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i'm really confused by the concept of both conventional current and electron flow. Since electrons flow from negative terminal to positive terminal, shouldn't positive terminal be used for grounding?

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    \$\begingroup\$ When the field of electricity was in it's infancy the polarity and direction of current flow were chosen arbitrarily. Everything worked with the chosen direction. Only later it was found out about electrons and that electrons flow in the opposite direction of the current. By this point in time conventional current flow was working and no one wanted to change. \$\endgroup\$
    – vini_i
    Aug 17, 2016 at 14:06
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    \$\begingroup\$ I don't see how this would be a valid reason to decide where GND is. Also, in some installations this is done. \$\endgroup\$
    – PlasmaHH
    Aug 17, 2016 at 14:06
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    \$\begingroup\$ These days almost no one connects ground to the positive supply. That does not mean it's not possible, it is and was done on many circuits from the 1960s and before. The direction of the flow of electrons is not something you would notice in a normal circuit so there's no reason to relate it to the ground voltage. \$\endgroup\$ Aug 17, 2016 at 14:18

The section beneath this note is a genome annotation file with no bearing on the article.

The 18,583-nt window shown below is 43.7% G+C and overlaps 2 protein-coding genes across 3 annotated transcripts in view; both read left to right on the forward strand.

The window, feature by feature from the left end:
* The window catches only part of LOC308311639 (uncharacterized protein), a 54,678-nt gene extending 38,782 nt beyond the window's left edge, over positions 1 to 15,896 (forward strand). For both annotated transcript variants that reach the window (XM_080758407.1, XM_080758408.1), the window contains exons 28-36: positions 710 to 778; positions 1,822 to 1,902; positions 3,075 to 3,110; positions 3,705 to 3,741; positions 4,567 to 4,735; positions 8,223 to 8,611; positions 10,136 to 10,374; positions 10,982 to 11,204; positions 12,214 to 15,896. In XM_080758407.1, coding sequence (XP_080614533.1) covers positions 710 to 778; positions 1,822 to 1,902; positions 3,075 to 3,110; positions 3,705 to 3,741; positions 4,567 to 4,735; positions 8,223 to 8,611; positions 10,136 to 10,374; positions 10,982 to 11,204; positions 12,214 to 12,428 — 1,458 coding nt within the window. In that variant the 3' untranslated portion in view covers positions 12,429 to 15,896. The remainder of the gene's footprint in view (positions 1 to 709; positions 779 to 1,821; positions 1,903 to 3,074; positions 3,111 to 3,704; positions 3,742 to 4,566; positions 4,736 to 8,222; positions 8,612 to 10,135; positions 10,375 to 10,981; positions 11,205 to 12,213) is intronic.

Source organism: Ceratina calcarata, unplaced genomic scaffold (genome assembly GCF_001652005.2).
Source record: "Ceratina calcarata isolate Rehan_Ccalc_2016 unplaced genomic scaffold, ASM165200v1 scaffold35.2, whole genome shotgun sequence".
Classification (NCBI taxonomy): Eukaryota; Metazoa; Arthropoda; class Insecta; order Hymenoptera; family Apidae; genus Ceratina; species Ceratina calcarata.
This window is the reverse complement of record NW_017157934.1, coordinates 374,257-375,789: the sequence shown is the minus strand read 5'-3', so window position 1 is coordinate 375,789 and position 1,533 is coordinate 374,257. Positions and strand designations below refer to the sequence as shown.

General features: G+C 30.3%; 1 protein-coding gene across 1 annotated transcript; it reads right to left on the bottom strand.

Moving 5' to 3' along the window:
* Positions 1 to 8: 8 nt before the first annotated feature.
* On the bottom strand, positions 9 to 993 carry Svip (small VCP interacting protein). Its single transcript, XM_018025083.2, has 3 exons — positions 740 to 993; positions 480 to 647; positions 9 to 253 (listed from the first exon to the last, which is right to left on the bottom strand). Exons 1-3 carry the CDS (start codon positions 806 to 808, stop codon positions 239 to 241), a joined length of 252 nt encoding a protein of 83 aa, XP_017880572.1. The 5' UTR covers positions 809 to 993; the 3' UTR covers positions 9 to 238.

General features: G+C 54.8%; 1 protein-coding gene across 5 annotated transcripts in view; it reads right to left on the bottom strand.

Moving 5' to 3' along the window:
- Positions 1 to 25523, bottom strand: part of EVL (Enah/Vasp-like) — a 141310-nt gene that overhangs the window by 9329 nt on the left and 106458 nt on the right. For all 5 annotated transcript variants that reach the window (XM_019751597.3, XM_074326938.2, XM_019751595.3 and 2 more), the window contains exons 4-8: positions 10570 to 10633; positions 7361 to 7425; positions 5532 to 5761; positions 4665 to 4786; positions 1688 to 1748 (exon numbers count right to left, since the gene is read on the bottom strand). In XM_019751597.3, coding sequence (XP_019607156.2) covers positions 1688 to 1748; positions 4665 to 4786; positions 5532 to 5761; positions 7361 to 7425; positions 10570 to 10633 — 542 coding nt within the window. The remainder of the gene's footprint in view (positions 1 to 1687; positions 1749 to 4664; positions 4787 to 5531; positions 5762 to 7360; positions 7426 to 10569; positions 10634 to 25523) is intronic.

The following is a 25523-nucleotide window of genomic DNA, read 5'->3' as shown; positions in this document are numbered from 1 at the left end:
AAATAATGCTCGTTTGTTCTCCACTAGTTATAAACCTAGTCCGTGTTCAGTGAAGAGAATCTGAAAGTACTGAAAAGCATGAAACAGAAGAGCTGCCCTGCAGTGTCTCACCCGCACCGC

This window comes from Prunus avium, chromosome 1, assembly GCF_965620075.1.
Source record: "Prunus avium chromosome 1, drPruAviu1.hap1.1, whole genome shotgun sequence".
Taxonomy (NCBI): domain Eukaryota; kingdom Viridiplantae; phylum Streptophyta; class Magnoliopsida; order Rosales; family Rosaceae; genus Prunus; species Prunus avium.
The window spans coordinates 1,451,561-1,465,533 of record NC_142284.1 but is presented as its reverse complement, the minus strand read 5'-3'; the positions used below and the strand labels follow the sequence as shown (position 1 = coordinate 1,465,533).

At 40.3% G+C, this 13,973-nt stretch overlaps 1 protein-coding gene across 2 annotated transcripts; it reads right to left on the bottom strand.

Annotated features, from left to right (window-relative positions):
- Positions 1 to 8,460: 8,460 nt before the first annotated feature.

• \$\begingroup\$ See also Few questions about basic concepts in electronics. \$\endgroup\$
    – Transistor
    Aug 17, 2016 at 15:31
  • \$\begingroup\$ If we accept your reasoning, how do we prevent this site from being spammed by unhappy users form anti-matter universe? \$\endgroup\$ Aug 17, 2016 at 16:04

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Obligatory XKCD

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There is benefits of grounding what we reference as positive. Telephone systems work on -48V for a very good reason.

http://archive.digivation.net/2006/08/11/why-telephones-use-negative-forty-eight-volts-dc/